To introduce our second key to daily positive living, I would like to share with you two verses. The first is Luke 11:1, ‘And it came to pass, as He [Jesus] was praying in a certain place, when He ceased, that one of his disciples said to Him, “Lord, teach us to pray, as John also taught his disciples”.’ Then in Luke 18:1 we read, ‘Then he spoke a parable to them, that men always ought to pray and not lose heart.’ There are two powerful statements from the ministry of Jesus.
    In the first incident the disciples said, ‘Lord, teach us to pray.’ It is interesting that this is the only place in the Gospels where the disciples ever asked Jesus to teach them something. They never asked Him to teach them how to perform miracles, such as how to walk on water or how to feed five thousand people. But they did ask Him, ‘Lord, teach us to pray.’ They recognized that one thing they needed to know was how to pray to God. Then later Jesus said, ‘Men ought always to pray and not lose heart.’ Or as some other translations have it, ‘not to give up or faint’. These two statements refer to an activity that we need to engage in on a daily basis. Every day we need to pray. But you say, ‘I’ve done that many times but with little success. How should I pray?’ And that is the subject of this article.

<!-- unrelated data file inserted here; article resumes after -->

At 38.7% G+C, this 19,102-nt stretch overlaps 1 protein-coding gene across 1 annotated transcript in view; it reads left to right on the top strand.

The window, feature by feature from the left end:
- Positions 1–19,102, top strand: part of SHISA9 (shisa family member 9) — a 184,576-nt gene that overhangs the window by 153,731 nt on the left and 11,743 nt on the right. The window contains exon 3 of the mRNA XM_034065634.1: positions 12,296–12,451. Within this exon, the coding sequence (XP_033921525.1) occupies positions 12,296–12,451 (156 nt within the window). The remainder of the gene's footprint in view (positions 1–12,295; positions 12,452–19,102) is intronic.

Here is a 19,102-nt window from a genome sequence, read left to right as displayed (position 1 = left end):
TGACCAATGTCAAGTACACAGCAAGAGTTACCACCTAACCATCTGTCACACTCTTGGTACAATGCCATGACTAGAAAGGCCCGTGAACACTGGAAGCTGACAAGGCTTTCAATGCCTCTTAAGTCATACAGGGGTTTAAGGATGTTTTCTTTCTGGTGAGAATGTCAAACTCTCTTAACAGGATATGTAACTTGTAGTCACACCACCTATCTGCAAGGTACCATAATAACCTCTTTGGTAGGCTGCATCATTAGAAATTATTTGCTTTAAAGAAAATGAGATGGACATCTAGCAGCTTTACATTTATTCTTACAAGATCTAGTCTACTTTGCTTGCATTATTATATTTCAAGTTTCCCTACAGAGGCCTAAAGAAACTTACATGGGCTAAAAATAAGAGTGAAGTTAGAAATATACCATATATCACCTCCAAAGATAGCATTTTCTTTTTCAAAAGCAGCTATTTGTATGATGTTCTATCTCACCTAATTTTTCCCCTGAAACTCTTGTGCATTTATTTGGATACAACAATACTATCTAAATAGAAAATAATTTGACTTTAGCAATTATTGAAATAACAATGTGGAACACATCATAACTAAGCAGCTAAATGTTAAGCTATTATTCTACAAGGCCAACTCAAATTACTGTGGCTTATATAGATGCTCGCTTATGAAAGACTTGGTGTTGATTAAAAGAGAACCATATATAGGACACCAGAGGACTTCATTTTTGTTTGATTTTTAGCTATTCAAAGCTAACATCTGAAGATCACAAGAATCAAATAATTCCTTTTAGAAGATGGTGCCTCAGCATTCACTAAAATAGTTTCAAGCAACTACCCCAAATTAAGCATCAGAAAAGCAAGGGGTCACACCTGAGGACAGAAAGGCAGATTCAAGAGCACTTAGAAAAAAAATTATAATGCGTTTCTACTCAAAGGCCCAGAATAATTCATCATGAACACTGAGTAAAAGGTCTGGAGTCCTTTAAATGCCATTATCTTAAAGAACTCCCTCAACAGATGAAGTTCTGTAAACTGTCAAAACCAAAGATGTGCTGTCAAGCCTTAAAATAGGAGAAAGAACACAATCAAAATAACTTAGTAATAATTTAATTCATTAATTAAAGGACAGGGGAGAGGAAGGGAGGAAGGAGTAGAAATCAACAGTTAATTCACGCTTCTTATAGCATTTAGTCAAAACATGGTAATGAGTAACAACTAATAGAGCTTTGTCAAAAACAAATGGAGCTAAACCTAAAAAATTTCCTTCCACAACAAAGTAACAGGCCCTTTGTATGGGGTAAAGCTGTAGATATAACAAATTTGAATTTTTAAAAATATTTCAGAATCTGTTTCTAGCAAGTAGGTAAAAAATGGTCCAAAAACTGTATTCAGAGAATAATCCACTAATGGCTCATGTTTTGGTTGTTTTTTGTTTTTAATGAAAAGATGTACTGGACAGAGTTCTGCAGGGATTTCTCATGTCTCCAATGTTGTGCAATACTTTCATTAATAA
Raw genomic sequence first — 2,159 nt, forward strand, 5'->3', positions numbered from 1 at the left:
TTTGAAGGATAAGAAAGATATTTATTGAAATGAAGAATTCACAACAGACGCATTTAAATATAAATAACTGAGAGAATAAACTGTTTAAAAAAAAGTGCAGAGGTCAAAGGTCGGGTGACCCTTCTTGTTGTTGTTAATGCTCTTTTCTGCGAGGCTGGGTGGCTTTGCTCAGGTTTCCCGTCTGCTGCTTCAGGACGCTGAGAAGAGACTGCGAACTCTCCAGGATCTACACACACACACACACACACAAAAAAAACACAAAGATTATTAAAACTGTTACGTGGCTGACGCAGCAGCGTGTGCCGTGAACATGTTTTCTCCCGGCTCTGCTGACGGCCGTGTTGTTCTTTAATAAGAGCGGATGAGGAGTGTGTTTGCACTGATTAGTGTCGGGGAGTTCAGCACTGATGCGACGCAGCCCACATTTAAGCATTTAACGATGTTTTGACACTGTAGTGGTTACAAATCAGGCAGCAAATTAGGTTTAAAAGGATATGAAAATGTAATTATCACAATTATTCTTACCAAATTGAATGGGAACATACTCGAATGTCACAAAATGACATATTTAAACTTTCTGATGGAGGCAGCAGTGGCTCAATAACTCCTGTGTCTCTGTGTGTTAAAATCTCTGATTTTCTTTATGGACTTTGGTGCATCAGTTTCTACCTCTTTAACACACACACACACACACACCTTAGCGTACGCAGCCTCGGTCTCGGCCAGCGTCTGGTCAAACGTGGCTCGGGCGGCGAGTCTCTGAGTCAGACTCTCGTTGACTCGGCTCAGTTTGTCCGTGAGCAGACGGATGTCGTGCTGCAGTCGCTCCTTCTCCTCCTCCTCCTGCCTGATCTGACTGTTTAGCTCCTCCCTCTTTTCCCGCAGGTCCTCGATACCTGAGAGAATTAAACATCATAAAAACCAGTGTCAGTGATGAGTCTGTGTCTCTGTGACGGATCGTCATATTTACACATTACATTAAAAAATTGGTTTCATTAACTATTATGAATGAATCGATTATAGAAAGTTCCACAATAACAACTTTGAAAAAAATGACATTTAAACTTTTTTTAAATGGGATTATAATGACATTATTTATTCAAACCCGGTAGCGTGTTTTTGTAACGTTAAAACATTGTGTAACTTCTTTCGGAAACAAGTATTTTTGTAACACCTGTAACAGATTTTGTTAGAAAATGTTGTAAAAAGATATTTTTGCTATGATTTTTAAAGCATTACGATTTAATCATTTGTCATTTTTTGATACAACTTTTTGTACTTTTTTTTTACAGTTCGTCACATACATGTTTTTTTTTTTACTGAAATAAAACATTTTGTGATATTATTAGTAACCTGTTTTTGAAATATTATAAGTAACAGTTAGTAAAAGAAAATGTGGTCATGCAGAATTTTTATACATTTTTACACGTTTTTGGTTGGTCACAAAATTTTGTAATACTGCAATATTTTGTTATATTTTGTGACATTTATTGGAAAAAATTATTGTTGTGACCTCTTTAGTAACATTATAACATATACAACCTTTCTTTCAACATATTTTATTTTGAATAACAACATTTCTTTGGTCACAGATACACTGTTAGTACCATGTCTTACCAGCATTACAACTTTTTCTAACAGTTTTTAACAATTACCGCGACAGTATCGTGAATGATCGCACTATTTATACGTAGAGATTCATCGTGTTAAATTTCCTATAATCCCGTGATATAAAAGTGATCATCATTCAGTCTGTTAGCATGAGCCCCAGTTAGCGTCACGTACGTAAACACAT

The first key to a daily positive life is to Let God Talk To You through the Bible. Take a verse or a series of verses, meditate upon them and let God talk to you through His Word. Now let us consider the other side of what should be a two-way conversation, and see our need to talk to God. In one of my annotated Bibles it is stated that there are 221 recorded prayers in the Bible; that is, 221 occasions where there are actual words recorded of a person engaged in prayer to God. That fact says to me that prayer is important. In addition, there are many other occasions where people prayed but the Bible does not record the words they uttered. The people in Bible times knew the importance of prayer. I believe that we also need this key to daily positive living.